From Longman Dictionary of Contemporary Englishsacredsa‧cred /ˈseɪkrɪd/ ●●○ adjective 1 RRrelating to a god or religion a sacred vow the miraculous powers of sacred relics Certain animals were considered sacred.sacred to The land is sacred to these tribesmen.► see thesaurus at religious2 RRRELIGIONvery important or greatly respected Human life is sacred. Frontiers which have held for over forty years are no longer sacred.sacred to Few things were sacred to Henry, but local history was one of them. He had no respect for everything I held sacred.3 → is nothing sacred? —sacredness noun [uncountable] the sacredness of human life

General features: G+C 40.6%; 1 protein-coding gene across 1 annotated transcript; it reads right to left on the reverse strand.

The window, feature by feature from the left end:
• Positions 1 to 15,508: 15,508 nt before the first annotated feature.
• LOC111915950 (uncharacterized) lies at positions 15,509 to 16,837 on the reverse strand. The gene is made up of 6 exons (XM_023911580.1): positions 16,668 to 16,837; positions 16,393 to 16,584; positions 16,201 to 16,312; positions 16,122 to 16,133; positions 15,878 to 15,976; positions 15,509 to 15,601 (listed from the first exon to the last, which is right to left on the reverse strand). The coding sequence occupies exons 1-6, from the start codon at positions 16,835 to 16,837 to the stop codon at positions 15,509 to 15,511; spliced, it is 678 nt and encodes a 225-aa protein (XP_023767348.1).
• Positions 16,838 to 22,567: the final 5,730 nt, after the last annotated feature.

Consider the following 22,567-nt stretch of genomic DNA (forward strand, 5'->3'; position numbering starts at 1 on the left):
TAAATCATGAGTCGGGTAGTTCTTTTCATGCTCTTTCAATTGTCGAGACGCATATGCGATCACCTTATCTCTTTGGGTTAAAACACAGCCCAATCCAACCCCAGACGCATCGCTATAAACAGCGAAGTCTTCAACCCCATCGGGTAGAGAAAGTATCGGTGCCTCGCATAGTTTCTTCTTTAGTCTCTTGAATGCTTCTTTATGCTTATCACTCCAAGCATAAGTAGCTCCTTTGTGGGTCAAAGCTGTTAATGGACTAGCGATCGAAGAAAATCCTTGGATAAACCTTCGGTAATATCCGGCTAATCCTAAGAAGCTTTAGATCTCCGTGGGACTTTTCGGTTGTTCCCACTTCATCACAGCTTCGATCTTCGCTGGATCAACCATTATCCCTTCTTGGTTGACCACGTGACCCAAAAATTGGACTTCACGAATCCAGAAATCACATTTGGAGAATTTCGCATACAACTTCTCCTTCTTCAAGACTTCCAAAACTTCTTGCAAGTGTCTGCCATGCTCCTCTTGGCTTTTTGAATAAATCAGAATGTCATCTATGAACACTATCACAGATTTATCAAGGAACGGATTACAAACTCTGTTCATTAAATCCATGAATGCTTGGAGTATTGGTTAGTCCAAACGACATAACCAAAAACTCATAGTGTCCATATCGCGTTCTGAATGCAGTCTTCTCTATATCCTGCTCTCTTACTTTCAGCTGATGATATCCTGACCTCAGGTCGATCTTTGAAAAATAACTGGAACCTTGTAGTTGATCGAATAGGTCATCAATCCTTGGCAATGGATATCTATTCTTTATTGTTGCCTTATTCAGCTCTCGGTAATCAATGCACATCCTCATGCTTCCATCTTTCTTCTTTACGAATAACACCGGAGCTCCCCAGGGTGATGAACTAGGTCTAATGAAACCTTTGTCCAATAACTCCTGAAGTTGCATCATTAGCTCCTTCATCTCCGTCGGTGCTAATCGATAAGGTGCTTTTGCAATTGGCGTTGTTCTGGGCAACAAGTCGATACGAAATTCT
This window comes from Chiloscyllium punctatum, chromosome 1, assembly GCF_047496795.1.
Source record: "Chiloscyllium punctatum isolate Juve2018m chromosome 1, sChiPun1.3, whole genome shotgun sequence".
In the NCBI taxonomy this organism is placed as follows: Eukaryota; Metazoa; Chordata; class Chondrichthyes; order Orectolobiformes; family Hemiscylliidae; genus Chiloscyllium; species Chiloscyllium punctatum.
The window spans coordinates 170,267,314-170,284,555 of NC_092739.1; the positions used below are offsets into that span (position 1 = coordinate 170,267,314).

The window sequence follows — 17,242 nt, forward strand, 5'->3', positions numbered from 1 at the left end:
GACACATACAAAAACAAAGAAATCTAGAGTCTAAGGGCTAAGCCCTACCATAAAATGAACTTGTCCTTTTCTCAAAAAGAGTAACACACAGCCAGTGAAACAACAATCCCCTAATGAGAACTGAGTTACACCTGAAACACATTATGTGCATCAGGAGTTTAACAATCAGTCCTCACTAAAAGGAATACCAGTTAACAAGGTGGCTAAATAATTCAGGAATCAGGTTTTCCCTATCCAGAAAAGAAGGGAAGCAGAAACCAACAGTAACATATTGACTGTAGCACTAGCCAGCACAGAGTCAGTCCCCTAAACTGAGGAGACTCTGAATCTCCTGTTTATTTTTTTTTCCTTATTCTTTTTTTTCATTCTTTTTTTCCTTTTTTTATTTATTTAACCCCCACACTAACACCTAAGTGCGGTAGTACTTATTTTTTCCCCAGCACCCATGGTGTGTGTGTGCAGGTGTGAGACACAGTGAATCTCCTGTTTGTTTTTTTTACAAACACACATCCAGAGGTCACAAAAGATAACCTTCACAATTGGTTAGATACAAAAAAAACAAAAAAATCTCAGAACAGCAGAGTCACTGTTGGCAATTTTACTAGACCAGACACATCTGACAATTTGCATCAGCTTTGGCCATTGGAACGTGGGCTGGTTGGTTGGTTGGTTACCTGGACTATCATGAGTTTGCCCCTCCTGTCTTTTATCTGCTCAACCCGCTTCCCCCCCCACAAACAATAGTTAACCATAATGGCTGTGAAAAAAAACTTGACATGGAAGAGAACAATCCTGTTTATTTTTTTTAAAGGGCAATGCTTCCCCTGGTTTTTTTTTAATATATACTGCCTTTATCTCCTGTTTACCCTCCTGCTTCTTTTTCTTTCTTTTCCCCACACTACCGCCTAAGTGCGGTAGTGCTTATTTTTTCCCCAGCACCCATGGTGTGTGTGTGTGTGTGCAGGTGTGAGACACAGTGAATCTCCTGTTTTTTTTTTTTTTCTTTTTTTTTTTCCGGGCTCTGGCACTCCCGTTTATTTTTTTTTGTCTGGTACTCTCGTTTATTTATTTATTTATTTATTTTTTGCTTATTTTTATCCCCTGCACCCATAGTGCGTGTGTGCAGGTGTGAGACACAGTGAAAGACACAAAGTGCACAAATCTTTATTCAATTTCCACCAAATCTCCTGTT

Examples from the Corpussacred• The monotheistic order required that the feminine should be barred from the sphere of power, which coincided with the sacred.• Our time at home with our kids is sacred.• Other cities also had noble temples; none had such a splendid facade to its whole sacred area.• Certain animals were considered sacred by the Aztecs.• Religion is the human enterprise by which a sacred cosmos is established.• We could eat all the sacred dirt on earth, but still those who loved to make war would make war.• The Japanese regard Mount Fuji as a sacred mountain.• a choir specialising in sacred music• the miraculous power of sacred relics• sacred rites• Like most everyone else in this country, I learned early on that the flag is a sacred symbol.• The olive tree was regarded as sacred to the goddess Athena.• These burial grounds are sacred to the Native Americans.• In the public interest view also, regulators perform their allotted tasks as a sacred trust.• sacred writingsheld sacred• Festivals in his honour are marked by a plethora of flowers, and the lusciously scented frangipani is held sacred to him.